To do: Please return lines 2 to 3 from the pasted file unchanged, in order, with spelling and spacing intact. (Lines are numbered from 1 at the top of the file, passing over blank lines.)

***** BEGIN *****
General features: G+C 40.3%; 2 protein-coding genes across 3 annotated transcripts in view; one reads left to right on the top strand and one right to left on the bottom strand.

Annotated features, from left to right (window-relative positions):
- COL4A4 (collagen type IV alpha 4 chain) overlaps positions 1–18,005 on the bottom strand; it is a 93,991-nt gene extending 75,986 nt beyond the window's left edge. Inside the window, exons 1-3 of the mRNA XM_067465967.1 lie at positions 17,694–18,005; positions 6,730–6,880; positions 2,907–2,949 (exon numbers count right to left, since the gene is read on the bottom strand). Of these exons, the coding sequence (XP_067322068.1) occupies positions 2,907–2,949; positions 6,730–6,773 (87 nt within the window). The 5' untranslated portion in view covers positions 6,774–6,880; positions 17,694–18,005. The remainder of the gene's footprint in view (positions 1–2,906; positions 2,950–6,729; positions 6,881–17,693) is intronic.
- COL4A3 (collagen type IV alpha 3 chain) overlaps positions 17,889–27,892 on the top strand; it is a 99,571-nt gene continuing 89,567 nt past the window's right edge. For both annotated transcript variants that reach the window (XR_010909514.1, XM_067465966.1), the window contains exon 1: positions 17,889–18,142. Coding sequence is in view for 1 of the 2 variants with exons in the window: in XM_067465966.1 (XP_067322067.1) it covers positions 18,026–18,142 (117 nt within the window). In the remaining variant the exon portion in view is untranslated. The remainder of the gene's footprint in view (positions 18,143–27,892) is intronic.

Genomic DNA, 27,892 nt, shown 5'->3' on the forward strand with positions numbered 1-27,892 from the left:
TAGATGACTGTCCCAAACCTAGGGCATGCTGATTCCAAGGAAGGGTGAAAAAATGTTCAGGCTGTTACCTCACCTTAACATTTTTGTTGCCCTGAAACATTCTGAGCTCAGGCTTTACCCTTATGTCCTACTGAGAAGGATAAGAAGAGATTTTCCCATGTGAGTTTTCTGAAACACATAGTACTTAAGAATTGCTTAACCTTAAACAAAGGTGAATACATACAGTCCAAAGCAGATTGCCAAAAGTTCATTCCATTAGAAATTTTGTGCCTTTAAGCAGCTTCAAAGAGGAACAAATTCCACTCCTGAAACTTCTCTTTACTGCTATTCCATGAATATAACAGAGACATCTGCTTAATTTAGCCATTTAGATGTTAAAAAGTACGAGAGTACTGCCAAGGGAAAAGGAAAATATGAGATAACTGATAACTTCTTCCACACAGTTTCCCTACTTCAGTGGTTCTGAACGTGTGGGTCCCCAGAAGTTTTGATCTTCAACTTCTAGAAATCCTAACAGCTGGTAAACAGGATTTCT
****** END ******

Annotated features, from left to right (window-relative positions):
- COL4A4 (collagen type IV alpha 4 chain) overlaps positions 1–18,005 on the bottom strand; it is a 93,991-nt gene extending 75,986 nt beyond the window's left edge. Inside the window, exons 1-3 of the mRNA XM_067465967.1 lie at positions 17,694–18,005; positions 6,730–6,880; positions 2,907–2,949 (exon numbers count right to left, since the gene is read on the bottom strand). Of these exons, the coding sequence (XP_067322068.1) occupies positions 2,907–2,949; positions 6,730–6,773 (87 nt within the window). The 5' untranslated portion in view covers positions 6,774–6,880; positions 17,694–18,005. The remainder of the gene's footprint in view (positions 1–2,906; positions 2,950–6,729; positions 6,881–17,693) is intronic.